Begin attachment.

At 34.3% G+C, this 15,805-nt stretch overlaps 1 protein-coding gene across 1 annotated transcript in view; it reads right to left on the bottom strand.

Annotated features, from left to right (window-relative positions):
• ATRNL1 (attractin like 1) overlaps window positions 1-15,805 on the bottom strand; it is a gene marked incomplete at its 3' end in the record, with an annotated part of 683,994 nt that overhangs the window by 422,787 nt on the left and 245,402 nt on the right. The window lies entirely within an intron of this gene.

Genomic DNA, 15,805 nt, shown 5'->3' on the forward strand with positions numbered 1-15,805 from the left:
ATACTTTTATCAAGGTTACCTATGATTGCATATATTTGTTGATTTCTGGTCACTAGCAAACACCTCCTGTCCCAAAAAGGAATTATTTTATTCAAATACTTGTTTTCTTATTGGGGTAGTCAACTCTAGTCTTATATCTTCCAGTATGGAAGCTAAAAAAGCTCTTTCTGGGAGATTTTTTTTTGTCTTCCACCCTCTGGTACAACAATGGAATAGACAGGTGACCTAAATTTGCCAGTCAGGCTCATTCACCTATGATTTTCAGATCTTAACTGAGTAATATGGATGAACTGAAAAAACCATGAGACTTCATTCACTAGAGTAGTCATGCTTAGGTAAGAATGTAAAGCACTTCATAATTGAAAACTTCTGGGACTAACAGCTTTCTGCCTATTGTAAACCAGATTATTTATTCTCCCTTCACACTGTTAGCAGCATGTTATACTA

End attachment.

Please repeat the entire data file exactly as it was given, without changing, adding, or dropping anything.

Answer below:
At 34.3% G+C, this 15,805-nt stretch overlaps 1 protein-coding gene across 1 annotated transcript in view; it reads right to left on the bottom strand.

Annotated features, from left to right (window-relative positions):
• ATRNL1 (attractin like 1) overlaps window positions 1-15,805 on the bottom strand; it is a gene marked incomplete at its 3' end in the record, with an annotated part of 683,994 nt that overhangs the window by 422,787 nt on the left and 245,402 nt on the right. The window lies entirely within an intron of this gene.

Genomic DNA, 15,805 nt, shown 5'->3' on the forward strand with positions numbered 1-15,805 from the left:
ATACTTTTATCAAGGTTACCTATGATTGCATATATTTGTTGATTTCTGGTCACTAGCAAACACCTCCTGTCCCAAAAAGGAATTATTTTATTCAAATACTTGTTTTCTTATTGGGGTAGTCAACTCTAGTCTTATATCTTCCAGTATGGAAGCTAAAAAAGCTCTTTCTGGGAGATTTTTTTTTGTCTTCCACCCTCTGGTACAACAATGGAATAGACAGGTGACCTAAATTTGCCAGTCAGGCTCATTCACCTATGATTTTCAGATCTTAACTGAGTAATATGGATGAACTGAAAAAACCATGAGACTTCATTCACTAGAGTAGTCATGCTTAGGTAAGAATGTAAAGCACTTCATAATTGAAAACTTCTGGGACTAACAGCTTTCTGCCTATTGTAAACCAGATTATTTATTCTCCCTTCACACTGTTAGCAGCATGTTATACTA